Many of you know who Andy Stanley is, the founding pastor of North Point Community Church in Atlanta, GA. Not only is he a one of my favorite communicators in the church, but he’s among the best leadership coaches in the world! Not just the church world, but the entire world! I’ve been learning from him for years, and just a few weeks ago I found myself once again amazed by the insights and wisdom, while at Catalyst Conference.
The topic for Andy Stanley’s talk was about the questions that every leader needs to be asking. Afterword, I was reflecting on a few other times where I’ve heard Andy speak specifically about questions, and found some notes from 2012 of a talk he gave on a similar subject.
One of the things Andy has long stated about questions is that the questions a leader asks their team, sets the priority for what the team will pursue. In essence, questions shape success, because questions determine what needs to be focused on, and highlights what’s important. As a leader, what are the sorts of questions that you need to be thinking about, asking your team, or wrestling with on a regular basis? Andy Stanley believes there are 6 questions for every leader to ask.
1. Who needs to be at the table?
Here, Andy is encouraging leaders to know who should and should not be among the decision making team. In other words, who deserves to be leading and shaping the culture of your team, department or organization? This will help you identify the influencers who need to be speaking into your direction. They may not be a department head or even a direct report. But the people at the table, are the people you trust the most to influence the next season of your mission and vision.
2. Where are we manufacturing energy?
Are there areas in your execution of weekly tasks or projects that you’re having to tell yourself to be more excited in order to get the troops rallied up? It may be as simple as having to work hard at trying to get our congregation excited about a certain/special Sunday or event. Maybe you’re manufacturing excitement around a series, or constantly using FOMO (fear of missing out) as the only marketing tool to get people to show up somewhere. This all leads to manufactured energy and should be carefully watched. Andy says a great gut check is to simply ask yourself, “Would we attend this?” or “Would I buy this myself?”
3. Where do I make the greatest contribution to the organization as a leader?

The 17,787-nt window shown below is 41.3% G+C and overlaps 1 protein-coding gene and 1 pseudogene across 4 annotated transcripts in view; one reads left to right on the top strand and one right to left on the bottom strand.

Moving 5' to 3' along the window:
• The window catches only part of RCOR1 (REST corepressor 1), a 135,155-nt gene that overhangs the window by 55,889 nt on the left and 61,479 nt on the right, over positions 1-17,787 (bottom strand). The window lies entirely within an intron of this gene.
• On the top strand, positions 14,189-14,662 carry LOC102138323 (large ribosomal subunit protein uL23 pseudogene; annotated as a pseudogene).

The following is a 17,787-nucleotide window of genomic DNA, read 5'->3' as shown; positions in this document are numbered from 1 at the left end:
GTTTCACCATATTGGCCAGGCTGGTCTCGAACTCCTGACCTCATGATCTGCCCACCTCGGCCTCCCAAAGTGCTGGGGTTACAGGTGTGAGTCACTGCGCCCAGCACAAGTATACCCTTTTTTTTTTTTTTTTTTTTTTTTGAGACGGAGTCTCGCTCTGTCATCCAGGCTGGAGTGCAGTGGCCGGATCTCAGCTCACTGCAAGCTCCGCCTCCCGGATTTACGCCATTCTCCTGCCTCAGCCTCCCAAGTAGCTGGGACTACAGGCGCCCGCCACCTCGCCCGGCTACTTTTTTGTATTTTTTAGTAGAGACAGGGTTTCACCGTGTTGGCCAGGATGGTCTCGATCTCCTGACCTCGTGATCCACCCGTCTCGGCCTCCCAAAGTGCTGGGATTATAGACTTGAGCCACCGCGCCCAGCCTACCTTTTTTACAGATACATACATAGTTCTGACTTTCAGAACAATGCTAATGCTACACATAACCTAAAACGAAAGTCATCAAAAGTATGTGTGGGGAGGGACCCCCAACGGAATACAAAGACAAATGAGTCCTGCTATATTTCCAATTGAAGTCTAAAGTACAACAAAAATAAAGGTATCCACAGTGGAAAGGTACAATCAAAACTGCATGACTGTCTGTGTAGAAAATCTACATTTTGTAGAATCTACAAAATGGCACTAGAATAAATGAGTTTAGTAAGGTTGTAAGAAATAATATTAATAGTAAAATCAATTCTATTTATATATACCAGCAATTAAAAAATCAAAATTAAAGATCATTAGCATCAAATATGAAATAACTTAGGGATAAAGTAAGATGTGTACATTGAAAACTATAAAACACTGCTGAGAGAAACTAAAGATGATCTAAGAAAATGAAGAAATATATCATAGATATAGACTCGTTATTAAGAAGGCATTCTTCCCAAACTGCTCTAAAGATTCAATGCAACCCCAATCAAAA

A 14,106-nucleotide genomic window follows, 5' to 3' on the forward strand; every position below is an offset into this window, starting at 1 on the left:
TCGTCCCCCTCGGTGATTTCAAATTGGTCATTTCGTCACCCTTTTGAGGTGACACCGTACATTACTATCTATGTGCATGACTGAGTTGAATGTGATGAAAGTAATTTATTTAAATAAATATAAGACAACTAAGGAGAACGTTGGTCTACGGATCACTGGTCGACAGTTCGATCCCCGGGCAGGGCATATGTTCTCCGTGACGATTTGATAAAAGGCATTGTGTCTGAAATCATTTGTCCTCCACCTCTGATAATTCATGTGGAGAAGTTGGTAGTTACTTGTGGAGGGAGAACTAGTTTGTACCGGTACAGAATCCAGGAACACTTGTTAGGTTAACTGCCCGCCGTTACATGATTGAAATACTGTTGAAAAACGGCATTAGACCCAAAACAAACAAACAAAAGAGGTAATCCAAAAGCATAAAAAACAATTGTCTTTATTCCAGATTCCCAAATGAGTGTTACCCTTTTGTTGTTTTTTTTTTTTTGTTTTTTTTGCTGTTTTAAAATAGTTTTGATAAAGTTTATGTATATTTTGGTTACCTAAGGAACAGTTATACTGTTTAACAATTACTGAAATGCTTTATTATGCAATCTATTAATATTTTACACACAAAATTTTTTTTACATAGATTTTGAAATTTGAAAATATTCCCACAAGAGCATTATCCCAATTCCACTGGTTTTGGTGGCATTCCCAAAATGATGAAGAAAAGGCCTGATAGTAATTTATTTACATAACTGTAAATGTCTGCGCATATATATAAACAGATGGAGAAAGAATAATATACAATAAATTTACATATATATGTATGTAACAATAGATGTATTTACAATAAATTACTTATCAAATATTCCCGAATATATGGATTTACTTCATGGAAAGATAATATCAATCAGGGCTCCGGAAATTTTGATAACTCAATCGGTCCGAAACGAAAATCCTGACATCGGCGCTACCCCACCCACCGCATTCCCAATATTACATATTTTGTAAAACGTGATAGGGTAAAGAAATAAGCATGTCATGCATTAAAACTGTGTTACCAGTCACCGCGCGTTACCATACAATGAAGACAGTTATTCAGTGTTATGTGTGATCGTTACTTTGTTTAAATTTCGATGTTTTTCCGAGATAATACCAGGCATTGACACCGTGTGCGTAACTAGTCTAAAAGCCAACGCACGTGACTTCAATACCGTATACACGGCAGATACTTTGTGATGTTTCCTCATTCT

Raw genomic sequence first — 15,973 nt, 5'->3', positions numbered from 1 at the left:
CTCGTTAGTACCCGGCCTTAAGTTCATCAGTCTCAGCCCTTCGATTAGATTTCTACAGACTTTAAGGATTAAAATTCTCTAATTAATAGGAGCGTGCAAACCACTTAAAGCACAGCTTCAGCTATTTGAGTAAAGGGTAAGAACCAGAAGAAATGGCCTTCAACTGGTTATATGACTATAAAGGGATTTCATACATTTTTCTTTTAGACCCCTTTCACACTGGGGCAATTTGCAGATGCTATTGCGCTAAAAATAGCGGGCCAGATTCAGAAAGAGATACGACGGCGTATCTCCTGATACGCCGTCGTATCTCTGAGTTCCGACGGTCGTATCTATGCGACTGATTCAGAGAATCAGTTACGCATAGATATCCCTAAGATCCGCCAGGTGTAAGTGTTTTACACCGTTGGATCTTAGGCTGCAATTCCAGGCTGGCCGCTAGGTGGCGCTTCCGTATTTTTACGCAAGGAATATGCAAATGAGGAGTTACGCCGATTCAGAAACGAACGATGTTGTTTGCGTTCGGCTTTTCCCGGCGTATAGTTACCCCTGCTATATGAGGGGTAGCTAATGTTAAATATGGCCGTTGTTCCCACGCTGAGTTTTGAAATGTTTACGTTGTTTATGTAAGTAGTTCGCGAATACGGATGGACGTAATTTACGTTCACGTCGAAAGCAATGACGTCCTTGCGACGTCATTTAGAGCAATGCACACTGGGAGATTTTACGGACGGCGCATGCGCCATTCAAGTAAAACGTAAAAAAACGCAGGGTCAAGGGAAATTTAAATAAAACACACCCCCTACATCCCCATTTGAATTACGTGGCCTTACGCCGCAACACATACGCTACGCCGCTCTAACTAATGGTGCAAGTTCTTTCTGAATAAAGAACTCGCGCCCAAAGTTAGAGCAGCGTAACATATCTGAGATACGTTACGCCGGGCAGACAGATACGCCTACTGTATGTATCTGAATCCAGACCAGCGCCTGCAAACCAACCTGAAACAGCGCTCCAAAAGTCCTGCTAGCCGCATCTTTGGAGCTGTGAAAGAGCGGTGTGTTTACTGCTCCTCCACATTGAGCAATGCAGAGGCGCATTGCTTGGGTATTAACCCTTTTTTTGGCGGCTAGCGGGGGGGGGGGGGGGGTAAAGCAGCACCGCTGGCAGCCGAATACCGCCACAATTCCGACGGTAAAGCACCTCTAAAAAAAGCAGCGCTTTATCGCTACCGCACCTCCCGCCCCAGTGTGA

This is a fairly intimate question to ask yourself, rather than a team, but the answer will help shape where you need to invest more of your time. In essence, it helps set your own internal priorities. If you want to make the greatest impact on the organization, then lead in your strengths, not your weaknesses. Let others lead in their areas of greatest contributions, which means you need to not be contributing in certain places. It may mean you don’t go to every creative meeting as the creative director if a specific medium or creative technique isn’t really your strength. Know your greatest contributions and you’ll see your greatest impact.
4. Who’s not keeping up?
There are times where the leader has to make difficult decisions by letting someone go who may be dragging the team down, but other times that individual just needs to be confronted. Andy says that asking the question of who’s not keeping up helps A-level teams stay in the A-level field, and knowing the answer to this questions allows you to confront what needs to be confronted. A team is only as strong as it’s weakest link, so invest well in your organization by knowing who’s not keeping up?
5. What have we fallen in love with that is no longer the best way to_______?
I remember Andy Stanley telling this to his leadership team, and it’s helped me process certain key decisions myself in the past: “If the board was to hire a new CEO right now, and they were to walk into this room, what is the first thing they would change?” This helps you figure out what you’re keeping only because you built it, or you made it. It allows you to operate as a bystander to the organizational infatuation that has been established over time. Great leaders have the courage to do what needs to be done, in spite of their own personal desires or opinions. So if there’s something that’s not working, or a better way to do something, then a great leader won’t let their current love for that process or service to continue.
6. What would a great leader do?
Andy Stanley believes this is the single question that drives all of his desire for growth. HE has mentioned countless times that he asked himself this exact question on a regular basis. It’s his true north whenever presented in a situation that doesn’t have all the clarity. If we’re asking a question that would beckon the answer of a great leader, then we’re starting to become the very leader we’re striving to be more like. Without this question, we’ll only answer with the information that’s at hand. But when we seek after what that of a greater skill of intuition, wisdom and discernment, then we actually increase our own skills in the process.
What are the key questions you’re asking right now as a leader? How can we as the creative leaders in the church begin to ask better questions to shape a clearer expectation of success in the church? I believe that creatives have the influence and opportunity to begin asking new questions that shape the next strategy or process in which people begin to encounter God through the creative things we present.